Joel Dunn is the founder and CEO of Paradigm Project, a project working with students in years 6 and 7, to support their transition to secondary school and disrupt problem behaviours or patterns that put young people at risk of committing or becoming victims of crime.
Why is Paradigm Project needed?
We already know that there are some key social indicators, such as experience of poverty and domestic violence, that are often at the root of long-term problems and criminal behaviour. Our ambition is to create a paradigm shift in the way young people’s needs are addressed, so we identify and tackle issues early.
What does Paradigm Project do?
We work with young people to address some of the common factors that lead young people into crime and equip them with the tools they need to reach their full potential. We have recently launched My Next Steps, which supports students in year 6 to prepare for the transition to secondary school by helping them to develop the emotional intelligence and sense of self-identity. We also run sessions for both parents and teachers, helping them identify young people who need additional support. Once we understand their needs, we support those identified as at risk through a 1-2-1 mentoring programme in year 7 that focuses on their well-being and personal development.
What inspired you to set up Paradigm Project?
I realised that many of the things I took for granted, like completing my education, were not the norm for other people, and that young people’s life chances are hugely influenced by their childhood experiences. I started volunteering as a mentor and worked with Youth Offending Teams and other statutory services, but was frustrated that once young people are in the system, it is hard to break the cycle. I began looking for the spaces where I could make the most change in young people’s lives. Paradigm Project and our approach of specialist prevention mentoring grew from there.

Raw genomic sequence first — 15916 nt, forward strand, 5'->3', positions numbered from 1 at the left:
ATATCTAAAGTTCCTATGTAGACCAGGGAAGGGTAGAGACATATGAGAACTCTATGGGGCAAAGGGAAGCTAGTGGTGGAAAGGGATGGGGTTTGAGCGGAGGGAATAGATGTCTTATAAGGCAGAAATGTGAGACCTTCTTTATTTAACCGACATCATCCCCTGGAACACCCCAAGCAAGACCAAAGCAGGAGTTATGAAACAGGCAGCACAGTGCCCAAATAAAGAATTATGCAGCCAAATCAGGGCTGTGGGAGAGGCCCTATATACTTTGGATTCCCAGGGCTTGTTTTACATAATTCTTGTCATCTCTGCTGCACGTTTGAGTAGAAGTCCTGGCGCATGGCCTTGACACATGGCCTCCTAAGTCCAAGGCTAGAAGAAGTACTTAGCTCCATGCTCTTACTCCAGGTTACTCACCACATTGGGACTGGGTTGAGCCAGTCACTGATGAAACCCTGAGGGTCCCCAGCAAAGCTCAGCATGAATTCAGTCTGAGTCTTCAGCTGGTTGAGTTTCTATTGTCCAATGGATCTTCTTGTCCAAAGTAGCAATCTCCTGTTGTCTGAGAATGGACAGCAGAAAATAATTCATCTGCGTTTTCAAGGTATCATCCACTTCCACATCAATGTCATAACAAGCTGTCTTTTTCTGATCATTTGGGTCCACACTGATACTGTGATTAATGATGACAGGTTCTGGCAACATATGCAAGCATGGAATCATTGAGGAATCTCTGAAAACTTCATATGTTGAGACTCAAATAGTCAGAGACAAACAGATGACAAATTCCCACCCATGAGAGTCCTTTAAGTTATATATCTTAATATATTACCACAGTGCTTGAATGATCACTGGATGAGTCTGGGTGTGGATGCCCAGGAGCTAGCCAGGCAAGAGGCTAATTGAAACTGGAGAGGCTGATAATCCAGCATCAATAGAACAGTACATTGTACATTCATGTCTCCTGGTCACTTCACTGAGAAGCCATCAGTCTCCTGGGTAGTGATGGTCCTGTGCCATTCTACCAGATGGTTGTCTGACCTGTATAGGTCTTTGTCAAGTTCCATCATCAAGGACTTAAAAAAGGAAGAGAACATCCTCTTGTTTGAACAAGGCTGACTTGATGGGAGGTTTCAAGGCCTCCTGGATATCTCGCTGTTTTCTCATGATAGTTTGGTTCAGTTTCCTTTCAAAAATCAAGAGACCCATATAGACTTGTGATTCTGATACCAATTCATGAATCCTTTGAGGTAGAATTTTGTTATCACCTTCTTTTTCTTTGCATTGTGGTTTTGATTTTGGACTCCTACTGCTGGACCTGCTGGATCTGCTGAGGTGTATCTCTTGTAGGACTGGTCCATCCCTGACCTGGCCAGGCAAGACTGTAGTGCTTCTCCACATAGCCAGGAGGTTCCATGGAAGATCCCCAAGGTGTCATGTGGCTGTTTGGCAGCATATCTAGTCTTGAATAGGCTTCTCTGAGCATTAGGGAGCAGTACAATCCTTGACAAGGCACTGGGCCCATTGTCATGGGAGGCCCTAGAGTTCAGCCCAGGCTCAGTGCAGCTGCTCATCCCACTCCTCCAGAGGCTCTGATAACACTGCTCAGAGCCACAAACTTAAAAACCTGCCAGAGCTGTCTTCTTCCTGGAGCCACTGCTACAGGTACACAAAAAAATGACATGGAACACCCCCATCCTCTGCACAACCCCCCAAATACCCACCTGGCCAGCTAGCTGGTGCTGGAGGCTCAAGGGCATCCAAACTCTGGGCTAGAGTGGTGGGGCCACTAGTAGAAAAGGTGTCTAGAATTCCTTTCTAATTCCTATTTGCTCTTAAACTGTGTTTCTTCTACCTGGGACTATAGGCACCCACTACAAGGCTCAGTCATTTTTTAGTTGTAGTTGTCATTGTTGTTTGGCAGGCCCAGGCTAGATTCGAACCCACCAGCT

What challenges is Paradigm Project facing?
The closure of schools due to COVID 19 obviously had a huge impact on our programme as we had to suspend our programme and are now working with head teachers to look at how we can safely go back. We know that missing the last part of year 6 will have a huge impact on young people now starting Year 7, so there will be more work than ever to do with them.
How do you work with the Stephen Lawrence Charitable Trust
The Trust is a huge support! Through the Trust I have expanded my professional contacts, leading to Paradigm Project being commissioned by new organisations. One of the schools in the Trust’s Pathways to Professions programme has been our pilot site for the My Next Stepsprogramme. As a small organisation, affordable office space is a real challenge, so we’re lucky to be based at the Trust’s co-working hub, Your Space. Not only is it a brilliant working environment, but it has been a great opportunity to network and I am now working with some of the people I have met there. The Trust’s BME Network, which supports small groups and organisations working with people from BAME backgrounds, is a really helpful forum for sharing knowledge and skills. As well as running sessions for Network members to share my own expertise I am now on the Network’s Steering Group.
Find out more and keep up to date with Paradigm Project’s work through their socials:
To support Paradigm Project you can donate here.